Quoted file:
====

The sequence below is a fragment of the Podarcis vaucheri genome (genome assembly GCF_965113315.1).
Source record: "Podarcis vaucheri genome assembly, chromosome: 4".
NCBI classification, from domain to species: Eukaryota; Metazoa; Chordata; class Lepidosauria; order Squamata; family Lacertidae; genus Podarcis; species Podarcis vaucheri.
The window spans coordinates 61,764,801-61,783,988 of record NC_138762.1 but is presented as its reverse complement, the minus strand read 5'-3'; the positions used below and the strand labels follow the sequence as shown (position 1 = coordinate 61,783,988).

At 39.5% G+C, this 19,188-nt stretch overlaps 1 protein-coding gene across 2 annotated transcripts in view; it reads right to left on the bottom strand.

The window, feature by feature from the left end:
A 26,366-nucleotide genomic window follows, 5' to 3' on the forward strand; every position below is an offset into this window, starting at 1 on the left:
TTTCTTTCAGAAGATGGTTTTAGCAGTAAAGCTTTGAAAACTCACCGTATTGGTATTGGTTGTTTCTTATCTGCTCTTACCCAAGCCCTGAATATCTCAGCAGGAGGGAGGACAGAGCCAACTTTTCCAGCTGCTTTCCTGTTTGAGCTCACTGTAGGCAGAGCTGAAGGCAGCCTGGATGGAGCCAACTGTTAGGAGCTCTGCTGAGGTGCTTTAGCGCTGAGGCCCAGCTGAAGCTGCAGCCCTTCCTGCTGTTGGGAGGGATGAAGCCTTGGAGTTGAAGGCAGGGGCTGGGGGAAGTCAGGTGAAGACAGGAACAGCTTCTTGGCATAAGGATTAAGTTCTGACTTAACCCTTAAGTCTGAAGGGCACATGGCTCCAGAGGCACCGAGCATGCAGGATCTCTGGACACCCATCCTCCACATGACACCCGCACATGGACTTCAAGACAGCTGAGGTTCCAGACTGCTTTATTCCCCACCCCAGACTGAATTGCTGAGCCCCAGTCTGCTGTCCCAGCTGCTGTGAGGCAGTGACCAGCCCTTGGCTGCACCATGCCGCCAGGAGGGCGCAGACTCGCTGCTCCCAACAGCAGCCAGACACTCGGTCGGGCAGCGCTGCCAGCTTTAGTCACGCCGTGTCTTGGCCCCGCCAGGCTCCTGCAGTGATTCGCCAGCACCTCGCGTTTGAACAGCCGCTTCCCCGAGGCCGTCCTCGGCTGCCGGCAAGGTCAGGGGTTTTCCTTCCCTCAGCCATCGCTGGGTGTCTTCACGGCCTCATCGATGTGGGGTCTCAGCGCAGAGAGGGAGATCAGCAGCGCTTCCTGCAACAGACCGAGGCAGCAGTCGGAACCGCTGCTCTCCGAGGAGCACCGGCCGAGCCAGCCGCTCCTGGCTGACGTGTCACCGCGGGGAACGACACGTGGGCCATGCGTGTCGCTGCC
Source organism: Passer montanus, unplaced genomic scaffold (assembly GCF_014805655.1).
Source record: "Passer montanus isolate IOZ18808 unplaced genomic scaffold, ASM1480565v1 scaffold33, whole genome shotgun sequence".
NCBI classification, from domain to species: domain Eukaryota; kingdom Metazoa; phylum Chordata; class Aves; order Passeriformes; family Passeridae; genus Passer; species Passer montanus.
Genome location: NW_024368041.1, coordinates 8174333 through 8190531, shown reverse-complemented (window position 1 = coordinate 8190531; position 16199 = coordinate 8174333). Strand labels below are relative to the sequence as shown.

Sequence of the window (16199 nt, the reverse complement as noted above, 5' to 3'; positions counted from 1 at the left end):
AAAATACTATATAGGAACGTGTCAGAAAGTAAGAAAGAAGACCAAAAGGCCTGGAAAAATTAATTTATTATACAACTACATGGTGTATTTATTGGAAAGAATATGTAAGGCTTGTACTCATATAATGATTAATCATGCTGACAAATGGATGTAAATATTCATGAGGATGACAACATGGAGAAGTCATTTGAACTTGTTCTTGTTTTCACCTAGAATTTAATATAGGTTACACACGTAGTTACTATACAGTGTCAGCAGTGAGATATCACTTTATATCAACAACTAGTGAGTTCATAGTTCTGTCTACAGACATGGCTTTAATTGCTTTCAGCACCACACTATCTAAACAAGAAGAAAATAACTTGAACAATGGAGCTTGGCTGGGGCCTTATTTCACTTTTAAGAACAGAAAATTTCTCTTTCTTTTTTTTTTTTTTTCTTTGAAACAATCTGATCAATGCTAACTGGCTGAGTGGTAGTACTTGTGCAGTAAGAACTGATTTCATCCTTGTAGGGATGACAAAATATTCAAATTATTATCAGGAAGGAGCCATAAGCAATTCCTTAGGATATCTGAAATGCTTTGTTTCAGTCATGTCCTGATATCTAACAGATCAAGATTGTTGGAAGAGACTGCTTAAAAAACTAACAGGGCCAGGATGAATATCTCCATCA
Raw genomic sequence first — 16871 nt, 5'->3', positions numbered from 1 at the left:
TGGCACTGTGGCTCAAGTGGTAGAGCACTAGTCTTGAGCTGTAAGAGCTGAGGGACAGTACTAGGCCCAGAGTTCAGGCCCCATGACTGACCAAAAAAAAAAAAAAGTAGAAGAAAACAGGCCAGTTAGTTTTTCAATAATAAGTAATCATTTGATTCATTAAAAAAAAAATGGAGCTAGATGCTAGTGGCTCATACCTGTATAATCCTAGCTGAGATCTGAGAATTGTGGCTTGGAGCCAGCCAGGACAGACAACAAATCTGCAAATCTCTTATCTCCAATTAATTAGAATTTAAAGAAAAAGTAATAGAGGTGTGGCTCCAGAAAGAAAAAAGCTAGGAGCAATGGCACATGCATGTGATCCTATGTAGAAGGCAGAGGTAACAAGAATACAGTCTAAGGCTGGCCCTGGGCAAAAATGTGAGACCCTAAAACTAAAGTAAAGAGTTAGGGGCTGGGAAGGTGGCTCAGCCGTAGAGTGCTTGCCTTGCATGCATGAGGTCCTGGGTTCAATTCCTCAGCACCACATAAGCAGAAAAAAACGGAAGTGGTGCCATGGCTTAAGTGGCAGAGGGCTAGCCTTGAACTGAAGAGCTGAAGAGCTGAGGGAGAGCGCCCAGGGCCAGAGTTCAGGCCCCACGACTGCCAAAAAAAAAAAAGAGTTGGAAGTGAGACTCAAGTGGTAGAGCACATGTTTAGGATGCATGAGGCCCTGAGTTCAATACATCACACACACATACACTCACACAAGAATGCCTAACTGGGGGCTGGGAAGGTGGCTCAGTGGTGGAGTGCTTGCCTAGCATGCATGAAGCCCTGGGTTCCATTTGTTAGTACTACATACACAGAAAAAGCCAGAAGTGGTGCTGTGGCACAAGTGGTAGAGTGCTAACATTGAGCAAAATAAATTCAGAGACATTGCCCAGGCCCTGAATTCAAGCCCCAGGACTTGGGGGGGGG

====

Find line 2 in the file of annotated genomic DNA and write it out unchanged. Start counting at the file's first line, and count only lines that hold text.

Source record: "Podarcis vaucheri genome assembly, chromosome: 4".